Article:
First, we import Routes from the router module

Next, we need to import all the components, that require routing. We have imported Home, Contact and Error Components

Finally, we define a constant (appRoutes) that contains the Routes that we wish to create. The Routes is an array of route configuration objects (or route objects).

Each route has several configurable properties.

Our First route is

The first parameter is the path, which represents the URL path segment. The second parameter is the component to display. The above route configuration means, when you navigate to /home (URL path segment), then the HomeComponent gets displayed.

Note that the path does not contain the leading slash

The next route is similar to the home route

Default Route

The third route is default route

When the path is empty, it indicates a default route. The default route is redirected to the home path using the RedirectTo argument. This route means that, when you navigate to the root of your application /, you are redirected to the home path (/home), which in turn displays the HomeComponent.

Note, that we have pathMatch argument set to ‘full’. The pathMatch tells the Router how to match the URL. When it is set to full, the path is matched to the entire URL.

Every route ends in an empty space for ex: /contact/’’. If pathMatch is not set to full then the router will apply the redirect to every route, which results in the error.

Wild Card Route

The next route is the wildcard route

The “**” matches every URL. The Router will display the ErrorComponent.

Order matters: First one wins

Note that the order of the route is important. The Routes are matched in the order they are defined. The Router always returns the first matching route (first-match-wins strategy)

Since the wildcard route (**) matches every URL. we should be place them last.

Now, we have set up our routes. Now we will add these routes to our application.

Register the Routes

We register the routes with the Angular Router Service, when we configure it during the application startup.

To do that open the app.config.ts. This file created automatically by the ng new.

import the appRoutes that we created in the previous step.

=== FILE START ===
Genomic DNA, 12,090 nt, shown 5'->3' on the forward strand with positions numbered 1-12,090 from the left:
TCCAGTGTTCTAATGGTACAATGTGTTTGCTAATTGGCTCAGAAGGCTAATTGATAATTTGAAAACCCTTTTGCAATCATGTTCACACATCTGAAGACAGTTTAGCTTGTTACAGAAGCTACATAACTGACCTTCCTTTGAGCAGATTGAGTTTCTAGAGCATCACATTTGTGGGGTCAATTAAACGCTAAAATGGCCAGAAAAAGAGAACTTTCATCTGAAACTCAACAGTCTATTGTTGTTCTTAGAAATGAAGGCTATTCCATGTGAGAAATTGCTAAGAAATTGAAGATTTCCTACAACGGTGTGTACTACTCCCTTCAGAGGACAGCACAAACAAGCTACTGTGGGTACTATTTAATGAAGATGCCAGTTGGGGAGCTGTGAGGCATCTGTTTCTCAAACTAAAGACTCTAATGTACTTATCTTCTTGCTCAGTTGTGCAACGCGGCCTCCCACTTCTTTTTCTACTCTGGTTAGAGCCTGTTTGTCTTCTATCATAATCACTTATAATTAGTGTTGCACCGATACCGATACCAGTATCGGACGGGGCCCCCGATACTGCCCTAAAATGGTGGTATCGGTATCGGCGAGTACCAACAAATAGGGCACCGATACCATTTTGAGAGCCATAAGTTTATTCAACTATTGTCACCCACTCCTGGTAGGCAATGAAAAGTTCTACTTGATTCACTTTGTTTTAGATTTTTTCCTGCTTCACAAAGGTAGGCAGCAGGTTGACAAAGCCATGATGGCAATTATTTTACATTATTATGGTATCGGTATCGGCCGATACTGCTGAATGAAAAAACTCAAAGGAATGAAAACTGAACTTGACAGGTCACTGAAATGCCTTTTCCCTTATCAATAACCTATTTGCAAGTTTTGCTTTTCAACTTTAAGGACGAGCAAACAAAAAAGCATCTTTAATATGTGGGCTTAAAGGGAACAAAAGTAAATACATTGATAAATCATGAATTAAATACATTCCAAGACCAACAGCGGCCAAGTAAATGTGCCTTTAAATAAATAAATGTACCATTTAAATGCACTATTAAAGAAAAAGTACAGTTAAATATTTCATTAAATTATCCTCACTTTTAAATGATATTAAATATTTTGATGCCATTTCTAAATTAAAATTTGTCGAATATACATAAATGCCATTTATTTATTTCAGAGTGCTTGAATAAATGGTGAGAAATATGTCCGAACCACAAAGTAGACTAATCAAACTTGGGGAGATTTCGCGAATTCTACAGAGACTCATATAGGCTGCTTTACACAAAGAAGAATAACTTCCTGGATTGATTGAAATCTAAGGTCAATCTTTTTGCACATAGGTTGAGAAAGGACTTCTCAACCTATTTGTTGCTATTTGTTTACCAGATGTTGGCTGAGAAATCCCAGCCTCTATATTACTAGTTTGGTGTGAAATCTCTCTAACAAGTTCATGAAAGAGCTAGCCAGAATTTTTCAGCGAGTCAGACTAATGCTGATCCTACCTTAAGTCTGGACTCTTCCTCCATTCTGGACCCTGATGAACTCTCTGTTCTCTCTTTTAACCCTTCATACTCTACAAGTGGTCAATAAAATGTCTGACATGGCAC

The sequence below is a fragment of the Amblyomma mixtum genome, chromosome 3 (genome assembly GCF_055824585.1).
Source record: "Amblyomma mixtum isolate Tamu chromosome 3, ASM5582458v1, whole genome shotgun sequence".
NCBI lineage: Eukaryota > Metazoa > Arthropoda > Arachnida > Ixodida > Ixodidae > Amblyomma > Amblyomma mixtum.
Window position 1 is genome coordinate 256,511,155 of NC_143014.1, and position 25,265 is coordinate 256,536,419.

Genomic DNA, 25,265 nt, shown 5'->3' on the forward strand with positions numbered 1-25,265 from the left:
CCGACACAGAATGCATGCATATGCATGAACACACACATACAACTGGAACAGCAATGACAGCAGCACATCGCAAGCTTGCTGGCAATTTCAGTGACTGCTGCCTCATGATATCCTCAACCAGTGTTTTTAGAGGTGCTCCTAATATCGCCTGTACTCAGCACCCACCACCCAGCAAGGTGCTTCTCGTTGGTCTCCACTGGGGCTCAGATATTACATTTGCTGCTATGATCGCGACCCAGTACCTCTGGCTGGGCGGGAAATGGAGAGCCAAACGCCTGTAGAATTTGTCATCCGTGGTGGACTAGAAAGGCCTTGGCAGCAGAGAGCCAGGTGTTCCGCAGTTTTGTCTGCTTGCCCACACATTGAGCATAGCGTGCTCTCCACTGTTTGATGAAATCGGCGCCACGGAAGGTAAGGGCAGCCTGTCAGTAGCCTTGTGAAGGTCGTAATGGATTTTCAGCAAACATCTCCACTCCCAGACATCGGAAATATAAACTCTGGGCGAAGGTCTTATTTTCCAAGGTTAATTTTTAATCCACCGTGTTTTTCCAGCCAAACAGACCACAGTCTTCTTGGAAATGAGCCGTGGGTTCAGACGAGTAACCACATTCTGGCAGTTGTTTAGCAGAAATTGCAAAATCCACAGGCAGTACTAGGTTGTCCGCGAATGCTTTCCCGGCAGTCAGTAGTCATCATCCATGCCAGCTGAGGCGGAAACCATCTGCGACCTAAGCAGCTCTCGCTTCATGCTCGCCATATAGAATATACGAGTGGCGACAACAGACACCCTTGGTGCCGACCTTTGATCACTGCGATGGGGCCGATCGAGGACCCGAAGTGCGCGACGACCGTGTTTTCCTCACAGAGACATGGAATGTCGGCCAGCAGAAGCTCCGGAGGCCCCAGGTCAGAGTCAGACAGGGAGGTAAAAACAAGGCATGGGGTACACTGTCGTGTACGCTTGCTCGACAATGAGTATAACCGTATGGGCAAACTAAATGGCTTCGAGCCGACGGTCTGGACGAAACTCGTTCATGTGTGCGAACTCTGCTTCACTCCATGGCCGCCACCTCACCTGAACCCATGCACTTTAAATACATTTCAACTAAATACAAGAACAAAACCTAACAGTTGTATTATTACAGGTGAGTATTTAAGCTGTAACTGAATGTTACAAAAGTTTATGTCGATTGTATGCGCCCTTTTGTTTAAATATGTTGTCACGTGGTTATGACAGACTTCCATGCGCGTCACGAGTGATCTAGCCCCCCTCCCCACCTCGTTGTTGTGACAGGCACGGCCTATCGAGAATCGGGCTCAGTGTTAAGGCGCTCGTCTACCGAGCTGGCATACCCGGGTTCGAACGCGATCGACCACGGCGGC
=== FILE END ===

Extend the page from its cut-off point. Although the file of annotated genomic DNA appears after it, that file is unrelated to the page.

Pass the routes as the argument to the provideRouter method. provideRouter method registers the routes in the Angular Router service and adds all the router related services into the Providers array of the ApplicationConfig.

The ApplicationConfig is passed to the bootstrapApplication at the time of application startup.

Design the Navigation system

The next step is to design the navigation. We use AppComponent to handle the navigation. It will display the menu option, which the user can click to navigate to a view.

To do that we need to use the RouterLink & RouterOutlet directives from the Angular Router Module. Hence we need to import them to AppComponent.

In the older module based API, we used to import the Router Module in the NgModule. All the Components, Directives and Pipes that are part of the NgModule would automatically gets to use them.

But, in Standalone API, there is no NgModule. Hence whatever the component needs, we need to import it in the component itself.

Open the app.component.ts.

Add the RouterModule to the imports array.

Since, we are using RouterLink & RouterOutlet from the Router Module, we can import them, instead of importing the entire Router Module.

Now, Open the app.component.html.

We are using bootstrap to style our components. You will find the link to bootstrap libraries in the index.html

We use the routerLink directive to bind anchor tag elements to the route

RouterLink is an attribute directive. We enclose it in a square bracket. The routerLink is then bound to the template expression, which returns a link parameters array. The Link Parameters array is the Parameters or arguments to the Route. The Angular Router module constructs the URL using the link parameters array

In the example above,( [routerLink]="['home']") the string “home” is passed to the routerLink directive. The Angular router constructs the url as /home for the anchor link.

When the user clicks on the link, the Angular Router uses the path to locate the route associated with the path and activates the component.

Display the component using Router-outlet

Finally, we need to tell Angular where to display the Component. To do that, we use the Router-outlet directive

The RouterOutlet is a directive that tells Angular where on our page we want to display the view.

That’s it. Download the complete source code

Running the Application

Go to http://localhost:4200, you should see the HomeComponent is rendered, which is the default root.

Type the invalid URL and you should see the ErrorComponent rendered.

Click on the menu options or Type the Back & forward button in the browser. Everything should work as intended.

Angular router in Standalone components